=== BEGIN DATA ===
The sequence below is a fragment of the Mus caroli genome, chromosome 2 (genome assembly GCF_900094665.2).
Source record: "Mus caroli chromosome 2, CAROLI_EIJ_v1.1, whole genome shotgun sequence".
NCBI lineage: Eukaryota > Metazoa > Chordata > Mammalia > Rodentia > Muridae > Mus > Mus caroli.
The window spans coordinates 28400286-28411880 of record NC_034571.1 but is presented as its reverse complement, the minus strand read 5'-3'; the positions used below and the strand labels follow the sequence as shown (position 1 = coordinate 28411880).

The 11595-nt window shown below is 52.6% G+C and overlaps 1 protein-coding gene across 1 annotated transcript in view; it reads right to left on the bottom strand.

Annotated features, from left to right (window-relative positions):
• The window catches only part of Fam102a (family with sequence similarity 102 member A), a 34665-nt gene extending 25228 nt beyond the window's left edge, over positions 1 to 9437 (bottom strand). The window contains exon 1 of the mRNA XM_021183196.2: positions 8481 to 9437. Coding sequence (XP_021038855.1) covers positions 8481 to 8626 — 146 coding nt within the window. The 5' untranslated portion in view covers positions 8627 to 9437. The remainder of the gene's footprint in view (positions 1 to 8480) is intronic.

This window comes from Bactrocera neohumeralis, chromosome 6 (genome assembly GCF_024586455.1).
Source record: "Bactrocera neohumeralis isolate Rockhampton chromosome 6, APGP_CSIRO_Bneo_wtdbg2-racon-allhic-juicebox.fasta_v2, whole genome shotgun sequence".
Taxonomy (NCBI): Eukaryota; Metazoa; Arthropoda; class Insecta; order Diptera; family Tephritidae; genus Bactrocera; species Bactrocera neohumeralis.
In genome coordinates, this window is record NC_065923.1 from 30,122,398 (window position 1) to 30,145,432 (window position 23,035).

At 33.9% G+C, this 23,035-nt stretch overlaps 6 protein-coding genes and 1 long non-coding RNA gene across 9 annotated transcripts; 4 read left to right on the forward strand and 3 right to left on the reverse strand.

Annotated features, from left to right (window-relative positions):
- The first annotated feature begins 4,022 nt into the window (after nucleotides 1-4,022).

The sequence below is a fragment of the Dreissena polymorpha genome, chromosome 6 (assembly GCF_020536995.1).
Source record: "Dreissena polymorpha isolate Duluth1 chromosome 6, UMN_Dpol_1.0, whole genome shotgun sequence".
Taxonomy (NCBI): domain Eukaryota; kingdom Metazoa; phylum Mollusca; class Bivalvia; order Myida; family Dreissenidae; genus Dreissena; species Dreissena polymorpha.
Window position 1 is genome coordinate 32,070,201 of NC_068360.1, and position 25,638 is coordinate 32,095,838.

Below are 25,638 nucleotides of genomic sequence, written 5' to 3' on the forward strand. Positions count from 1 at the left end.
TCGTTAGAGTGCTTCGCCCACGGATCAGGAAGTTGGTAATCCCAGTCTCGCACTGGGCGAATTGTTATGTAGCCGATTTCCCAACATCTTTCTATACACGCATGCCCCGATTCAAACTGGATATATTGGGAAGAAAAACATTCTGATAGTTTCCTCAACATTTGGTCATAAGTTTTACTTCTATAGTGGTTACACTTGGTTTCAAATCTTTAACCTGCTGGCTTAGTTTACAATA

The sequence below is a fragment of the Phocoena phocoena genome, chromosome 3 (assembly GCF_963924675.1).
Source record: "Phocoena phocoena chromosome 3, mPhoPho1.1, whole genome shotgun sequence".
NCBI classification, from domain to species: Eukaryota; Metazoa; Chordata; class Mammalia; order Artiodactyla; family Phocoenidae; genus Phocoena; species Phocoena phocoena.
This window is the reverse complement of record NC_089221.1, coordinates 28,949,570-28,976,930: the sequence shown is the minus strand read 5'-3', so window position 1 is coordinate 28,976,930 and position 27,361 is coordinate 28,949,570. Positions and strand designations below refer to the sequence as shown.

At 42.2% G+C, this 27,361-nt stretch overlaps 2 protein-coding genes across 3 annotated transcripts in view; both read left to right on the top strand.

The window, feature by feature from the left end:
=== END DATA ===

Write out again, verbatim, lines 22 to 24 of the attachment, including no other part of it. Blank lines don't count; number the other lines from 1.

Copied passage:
Source record: "Phocoena phocoena chromosome 3, mPhoPho1.1, whole genome shotgun sequence".
NCBI classification, from domain to species: Eukaryota; Metazoa; Chordata; class Mammalia; order Artiodactyla; family Phocoenidae; genus Phocoena; species Phocoena phocoena.
This window is the reverse complement of record NC_089221.1, coordinates 28,949,570-28,976,930: the sequence shown is the minus strand read 5'-3', so window position 1 is coordinate 28,976,930 and position 27,361 is coordinate 28,949,570. Positions and strand designations below refer to the sequence as shown.